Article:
loops to ensure they abort when a wakeup due to a shutdown occurs.
    Reported-by: Boris Ranto <branto@xxxxxxxxxx>
    Reported-by: Eric Sandeen <esandeen@xxxxxxxxxx>
    Signed-off-by: Dave Chinner <dchinner@xxxxxxxxxx>
    Reviewed-by: Brian Foster <bfoster@xxxxxxxxxx>
    Signed-off-by: Dave Chinner <david@xxxxxxxxxxxxx>

commit 49abc3a8f84146f74daadbaa7cde7d34f2bb40a8
Author: Dave Chinner <dchinner@xxxxxxxxxx>
Date:   Wed May 7 08:05:45 2014 +1000

    xfs: truncate_setsize should be outside transactions
    truncate_setsize() removes pages from the page cache, and hence
    requires page locks to be held. It is not valid to lock a page cache
    page inside a transaction context as we can hold page locks when we
    we reserve space for a transaction. If we do, then we expose an ABBA
    deadlock between log space reservation and page locks.
    That is, both the write path and writeback lock a page, then start a
    transaction for block allocation, which means they can block waiting
    for a log reservation with the page lock held. If we hold a log
    reservation and then do something that locks a page (e.g.
    truncate_setsize in xfs_setattr_size) then that page lock can block
    on the page locked and waiting for a log reservation. If the
    transaction that is waiting for the page lock is the only active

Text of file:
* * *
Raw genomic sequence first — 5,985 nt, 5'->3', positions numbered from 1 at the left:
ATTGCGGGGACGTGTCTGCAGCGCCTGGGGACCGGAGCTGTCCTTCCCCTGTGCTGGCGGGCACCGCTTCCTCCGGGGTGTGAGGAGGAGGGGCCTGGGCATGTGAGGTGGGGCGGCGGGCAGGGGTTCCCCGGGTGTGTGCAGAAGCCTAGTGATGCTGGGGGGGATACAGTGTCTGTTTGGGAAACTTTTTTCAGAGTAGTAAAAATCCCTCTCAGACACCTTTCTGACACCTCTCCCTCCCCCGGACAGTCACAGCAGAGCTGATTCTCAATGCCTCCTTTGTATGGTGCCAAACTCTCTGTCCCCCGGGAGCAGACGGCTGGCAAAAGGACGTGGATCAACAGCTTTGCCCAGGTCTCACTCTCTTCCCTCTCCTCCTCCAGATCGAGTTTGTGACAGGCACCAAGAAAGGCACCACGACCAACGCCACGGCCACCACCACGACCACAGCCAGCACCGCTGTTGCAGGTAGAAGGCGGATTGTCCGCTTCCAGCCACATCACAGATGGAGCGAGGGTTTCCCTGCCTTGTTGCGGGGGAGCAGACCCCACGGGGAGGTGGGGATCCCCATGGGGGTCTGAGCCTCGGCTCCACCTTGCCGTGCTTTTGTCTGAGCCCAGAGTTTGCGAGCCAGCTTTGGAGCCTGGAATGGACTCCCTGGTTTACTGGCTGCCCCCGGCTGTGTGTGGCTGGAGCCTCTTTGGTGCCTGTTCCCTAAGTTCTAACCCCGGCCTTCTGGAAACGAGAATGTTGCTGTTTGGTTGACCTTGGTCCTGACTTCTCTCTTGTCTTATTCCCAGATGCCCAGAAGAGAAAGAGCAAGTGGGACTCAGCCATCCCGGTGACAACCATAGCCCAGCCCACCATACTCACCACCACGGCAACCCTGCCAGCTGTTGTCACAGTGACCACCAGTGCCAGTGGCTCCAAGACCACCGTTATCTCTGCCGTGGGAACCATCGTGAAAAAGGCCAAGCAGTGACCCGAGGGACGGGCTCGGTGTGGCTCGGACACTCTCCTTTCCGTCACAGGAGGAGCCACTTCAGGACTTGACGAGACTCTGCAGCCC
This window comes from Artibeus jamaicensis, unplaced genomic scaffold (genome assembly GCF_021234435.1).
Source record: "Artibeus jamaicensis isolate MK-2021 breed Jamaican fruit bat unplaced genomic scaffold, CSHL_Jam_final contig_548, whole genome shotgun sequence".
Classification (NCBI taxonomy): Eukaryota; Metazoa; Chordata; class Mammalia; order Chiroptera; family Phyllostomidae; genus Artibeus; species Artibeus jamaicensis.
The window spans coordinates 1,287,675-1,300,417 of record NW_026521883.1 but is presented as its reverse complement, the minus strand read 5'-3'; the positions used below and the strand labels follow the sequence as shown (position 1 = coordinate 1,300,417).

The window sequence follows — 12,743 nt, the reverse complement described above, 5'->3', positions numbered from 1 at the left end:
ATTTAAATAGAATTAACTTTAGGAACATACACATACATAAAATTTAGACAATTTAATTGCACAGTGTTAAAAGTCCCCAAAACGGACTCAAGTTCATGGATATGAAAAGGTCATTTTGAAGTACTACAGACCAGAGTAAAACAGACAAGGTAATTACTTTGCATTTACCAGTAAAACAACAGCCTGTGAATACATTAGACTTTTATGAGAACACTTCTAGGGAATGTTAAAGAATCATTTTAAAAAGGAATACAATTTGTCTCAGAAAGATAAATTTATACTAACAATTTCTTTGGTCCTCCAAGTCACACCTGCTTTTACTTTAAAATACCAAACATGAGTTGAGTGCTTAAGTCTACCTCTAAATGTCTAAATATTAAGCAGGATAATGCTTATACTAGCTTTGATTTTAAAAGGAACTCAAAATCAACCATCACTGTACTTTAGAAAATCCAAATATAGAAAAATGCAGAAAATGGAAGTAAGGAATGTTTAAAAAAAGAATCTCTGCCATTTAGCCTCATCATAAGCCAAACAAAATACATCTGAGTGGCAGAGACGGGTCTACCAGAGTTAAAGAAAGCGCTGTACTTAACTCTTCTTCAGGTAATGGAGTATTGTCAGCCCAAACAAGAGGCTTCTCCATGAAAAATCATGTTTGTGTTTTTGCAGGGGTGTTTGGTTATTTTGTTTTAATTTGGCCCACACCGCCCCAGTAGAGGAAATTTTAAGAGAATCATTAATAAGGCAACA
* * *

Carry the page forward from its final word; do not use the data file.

transaction in the system that can free log space via a commit,
    then writeback will never make progress and so log space will never
    free up.
    This issue with xfs_setattr_size() was introduced back in 2010 by
    commit fa9b227 ("xfs: new truncate sequence") which moved the page
    cache truncate from outside the transaction context (what was
    xfs_itruncate_data()) to inside the transaction context as a call to
    The reason truncate_setsize() was located where in this place was
    that we can't shouldn't change the file size until after we are in
    the transaction context and the operation will either succeed or
    shut down the filesystem on failure. However, block_truncate_page()
    already modifies the file contents before we enter the transaction
    context, so we can't really fulfill this guarantee in any way. Hence
    we may as well ensure that on success or failure, the in-memory
    inode and data is truncated away and that the application cleans up
    the mess appropriately.
    Signed-off-by: Dave Chinner <dchinner@xxxxxxxxxx>
    Reviewed-by: Christoph Hellwig <hch@xxxxxx>
    Signed-off-by: Dave Chinner <david@xxxxxxxxxxxxx>

commit b28fd7b5fe232d7643d7c0595938e998ceb58508
Author: From: Tuomas Tynkkynen <tuomas.tynkkynen@xxxxxx>
Date:   Mon May 5 17:30:20 2014 +1000

    xfs: Fix wrong error codes being returned
    xfs_{compat_,}attrmulti_by_handle could return an errno with incorrect
    sign in some cases. While at it, make sure ENOMEM is returned instead of
    E2BIG if kmalloc fails.
    Signed-off-by: Tuomas Tynkkynen <tuomas.tynkkynen@xxxxxx>
    Reviewed-by: Dave Chinner <dchinner@xxxxxxxxxx>
    Signed-off-by: Dave Chinner <david@xxxxxxxxxxxxx>

commit 3c353375761d81abfb66eb054aacceef31658e24
Author: Dave Chinner <dchinner@xxxxxxxxxx>
Date:   Mon May 5 17:30:15 2014 +1000

    xfs: remove dquot hints
    group and project quota hints are currently stored on the user
    dquot. If we are attaching quotas to the inode, then the group and
    project dquots are stored as hints on the user dquot to save having
    to look them up again later.
    The thing is, the hints are not used for that inode for the rest of